Cass County Child Advocates estimate there are about 60 ongoing child abuse cases in Cass County at any given point in time.
April is National Child Abuse Prevention Month, and Cass County officials who work with child abuse victims want the community to understand the gravity of the issue.
“It’s a horrific crime perpetrated against the most innocent of our citizens,” Cass County Sheriff Ed Schroder said.
Mystine Burgman, program director at Cass County Child Advocates, said child abuse affects the entire community.
“Nobody’s thriving; nobody’s succeeding if our children are in an environment that isn’t healthy and safe for them, ”Burgman said“ I think the best thing that we can do is help the people closest to us. ”
According to a release from Cass County Prosecutor Noah Schafer, child abuse encompasses physical abuse, emotional abuse, sexual abuse, neglect and failure to provide necessary food or clothing to children.
An article on the Mayo Clinic’s website stated, “Any intentional harm or mistreatment to a child under 18 years old is considered child abuse.” The article defines each type of abuse detailed in Shafer’s release and adds medical abuse to the list. It also states that multiple forms of abuse can take place at once.
“As a community, it is important for all of us to be on the lookout for signs that children may be victims of abuse and speak up to help them,” Schafer said in the press release.
Signs of child abuse include unexplained physical injuries, self-harm, depression, anxiety, fear of particular adults or locations, inappropriate sexual behavior or language, frequent school absences and sudden changes in eating and sleeping patterns or school performance.
Some specific behavior changes listed in the release as symptoms of abuse included aggression, hostility, anger and unexplainable or unusual fear.
Burgman said substance abuse and mental health problems factor into as many as 80-90% of Cass County child abuse cases. While methamphetamine is the most prevalent drug, heroin, cocaine and prescription drug abuse are all common as well.
The lack of local inpatient substance abuse programs and domestic violence shelters compounds the problem, since parents must travel outside the county for those services. Burgman said people who are suffering from addiction or who are being abused themselves may not know where to take their children so they can seek help.
“We don’t have a domestic violence shelter locally. We do see domestic violence situations often, and it’s hard for parents with children to leave that situation if they don’t have anywhere safe to go, ”Burgman said. “It can definitely leave them in that unsafe situation when they would otherwise be able to get out.”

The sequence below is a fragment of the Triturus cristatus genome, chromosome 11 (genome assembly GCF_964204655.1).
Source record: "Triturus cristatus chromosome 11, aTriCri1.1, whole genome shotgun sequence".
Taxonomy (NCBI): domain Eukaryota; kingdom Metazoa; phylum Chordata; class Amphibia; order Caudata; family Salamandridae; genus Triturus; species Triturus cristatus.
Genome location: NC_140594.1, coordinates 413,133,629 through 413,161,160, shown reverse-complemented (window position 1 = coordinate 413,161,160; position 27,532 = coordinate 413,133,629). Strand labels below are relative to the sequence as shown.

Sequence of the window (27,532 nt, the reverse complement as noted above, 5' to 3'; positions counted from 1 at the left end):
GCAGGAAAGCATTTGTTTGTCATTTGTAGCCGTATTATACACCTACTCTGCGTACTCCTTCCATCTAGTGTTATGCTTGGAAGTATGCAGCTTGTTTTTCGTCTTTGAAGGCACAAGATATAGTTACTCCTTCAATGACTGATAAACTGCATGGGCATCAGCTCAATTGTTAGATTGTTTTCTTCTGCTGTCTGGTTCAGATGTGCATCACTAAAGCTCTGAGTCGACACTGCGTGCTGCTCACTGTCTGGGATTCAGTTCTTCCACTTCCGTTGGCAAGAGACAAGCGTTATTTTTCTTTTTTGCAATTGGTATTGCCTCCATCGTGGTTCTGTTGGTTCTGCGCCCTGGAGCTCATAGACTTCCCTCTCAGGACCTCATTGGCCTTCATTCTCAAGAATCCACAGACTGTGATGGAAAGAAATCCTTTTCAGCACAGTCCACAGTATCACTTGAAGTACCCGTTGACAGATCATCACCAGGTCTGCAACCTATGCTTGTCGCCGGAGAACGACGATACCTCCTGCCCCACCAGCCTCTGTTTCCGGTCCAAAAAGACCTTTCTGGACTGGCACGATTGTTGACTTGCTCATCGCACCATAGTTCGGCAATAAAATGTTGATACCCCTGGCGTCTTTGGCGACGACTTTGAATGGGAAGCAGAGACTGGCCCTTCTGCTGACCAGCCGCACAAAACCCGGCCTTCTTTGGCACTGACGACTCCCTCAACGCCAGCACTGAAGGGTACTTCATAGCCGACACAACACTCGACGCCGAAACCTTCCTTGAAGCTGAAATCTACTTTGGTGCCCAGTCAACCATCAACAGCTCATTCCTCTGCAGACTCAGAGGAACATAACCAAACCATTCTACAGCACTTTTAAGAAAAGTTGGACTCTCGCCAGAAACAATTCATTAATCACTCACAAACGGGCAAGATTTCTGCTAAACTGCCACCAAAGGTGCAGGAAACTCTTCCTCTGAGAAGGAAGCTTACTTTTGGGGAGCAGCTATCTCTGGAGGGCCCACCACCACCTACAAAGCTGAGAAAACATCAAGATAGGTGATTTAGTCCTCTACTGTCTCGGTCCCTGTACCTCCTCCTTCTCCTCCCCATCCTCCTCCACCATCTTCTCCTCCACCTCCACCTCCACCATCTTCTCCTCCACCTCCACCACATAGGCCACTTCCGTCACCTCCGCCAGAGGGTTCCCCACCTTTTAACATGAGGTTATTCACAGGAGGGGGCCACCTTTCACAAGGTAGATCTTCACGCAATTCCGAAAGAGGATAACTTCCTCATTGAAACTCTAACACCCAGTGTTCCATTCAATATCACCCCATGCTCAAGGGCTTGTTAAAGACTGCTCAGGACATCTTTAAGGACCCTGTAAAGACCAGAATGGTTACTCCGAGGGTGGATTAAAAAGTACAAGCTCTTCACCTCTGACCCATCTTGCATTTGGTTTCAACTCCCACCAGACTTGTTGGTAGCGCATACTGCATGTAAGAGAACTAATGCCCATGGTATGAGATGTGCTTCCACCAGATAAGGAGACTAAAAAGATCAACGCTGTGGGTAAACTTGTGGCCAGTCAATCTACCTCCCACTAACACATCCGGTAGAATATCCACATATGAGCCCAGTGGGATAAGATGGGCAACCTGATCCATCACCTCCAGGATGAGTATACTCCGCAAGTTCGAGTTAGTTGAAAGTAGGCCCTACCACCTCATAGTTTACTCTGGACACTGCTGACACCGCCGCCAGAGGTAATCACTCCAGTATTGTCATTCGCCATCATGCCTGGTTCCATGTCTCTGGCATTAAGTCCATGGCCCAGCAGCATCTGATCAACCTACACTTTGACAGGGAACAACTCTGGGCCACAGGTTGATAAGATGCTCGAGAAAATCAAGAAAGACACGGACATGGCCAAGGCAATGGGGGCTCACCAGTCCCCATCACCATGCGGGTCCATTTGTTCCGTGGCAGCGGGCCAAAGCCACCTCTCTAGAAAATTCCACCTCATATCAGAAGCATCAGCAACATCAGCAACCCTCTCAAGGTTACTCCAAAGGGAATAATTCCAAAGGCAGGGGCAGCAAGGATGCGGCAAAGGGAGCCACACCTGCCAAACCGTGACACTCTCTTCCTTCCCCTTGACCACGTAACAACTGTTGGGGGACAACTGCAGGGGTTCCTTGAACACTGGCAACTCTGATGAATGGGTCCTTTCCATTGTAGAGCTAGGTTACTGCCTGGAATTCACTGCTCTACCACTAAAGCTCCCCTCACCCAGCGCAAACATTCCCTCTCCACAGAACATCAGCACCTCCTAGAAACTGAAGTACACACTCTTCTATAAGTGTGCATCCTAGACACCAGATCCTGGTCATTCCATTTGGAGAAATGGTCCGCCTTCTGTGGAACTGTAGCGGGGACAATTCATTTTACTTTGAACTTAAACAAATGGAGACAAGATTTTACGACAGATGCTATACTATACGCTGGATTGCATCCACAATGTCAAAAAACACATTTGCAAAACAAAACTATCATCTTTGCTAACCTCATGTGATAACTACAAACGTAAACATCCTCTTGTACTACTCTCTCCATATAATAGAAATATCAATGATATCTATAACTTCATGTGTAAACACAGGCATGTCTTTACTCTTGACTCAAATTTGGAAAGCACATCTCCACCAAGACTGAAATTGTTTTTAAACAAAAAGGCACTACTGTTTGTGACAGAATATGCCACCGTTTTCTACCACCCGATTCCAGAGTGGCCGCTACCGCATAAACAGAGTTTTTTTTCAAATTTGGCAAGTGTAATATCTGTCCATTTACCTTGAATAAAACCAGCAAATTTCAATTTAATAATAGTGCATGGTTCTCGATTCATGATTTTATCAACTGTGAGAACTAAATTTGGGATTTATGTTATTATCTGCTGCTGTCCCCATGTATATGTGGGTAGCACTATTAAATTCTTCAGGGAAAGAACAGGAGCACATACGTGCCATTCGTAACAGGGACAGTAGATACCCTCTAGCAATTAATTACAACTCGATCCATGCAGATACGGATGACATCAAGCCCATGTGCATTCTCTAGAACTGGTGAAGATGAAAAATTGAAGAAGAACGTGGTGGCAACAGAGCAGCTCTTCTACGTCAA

Organizations like the Cass County Domestic Violence Task Force, Four County and The Father’s House are very important for people struggling with addiction, mental health or domestic violence. However, the need for those services is overwhelming, and children living in abusive households do not have time to wait.
Indiana’s Department of Child Services reported 50 child fatalities were caused by abuse in 2020, according to Shafer’s press release.
Child abuse also causes lifelong problems for the people who survive it.
Sheriff Ed Schroder said his department works with the Local Coordinating Council, is on a child protective team with the Cass County Division of Family Resources and is on a fatality review team with several other agencies, so he sees the long-term effects the abuse has on children.
“It impacts the development of our youth and adolescents, and that often transcends into criminal, mental health and social interaction issues for some of the victims later on in life,” Schroder said. “It’s a far-reaching crime that has a long-reaching impact.”
Schafer said raising awareness and reducing child abuse throughout the county will take a two-pronged approach.
“By educating parents and empowering community members to know the warning signs of child abuse, and ensuring that parents have the knowledge, skills, and resources they need to care for their children, we can help prevent child abuse and neglect in the future,” the release stated.
Steps to prevent child abuse include nurturing children and letting them know they are loved, gaining knowledge about parenting and child development, learning parental resilience so frustration is not taken out on children, avoiding drug and alcohol abuse, and providing support for parents.
Burgman emphasized the importance of getting involved with children in the community and volunteering.
“One small thing can make a big difference to a child or a family,” she said. “If you have the opportunity to donate to a food drive or a clothing drive, just help out in the little ways that you can. It’s doesn’t have to be an extravagant gesture. Little things really help families in our community more than I think people realize. “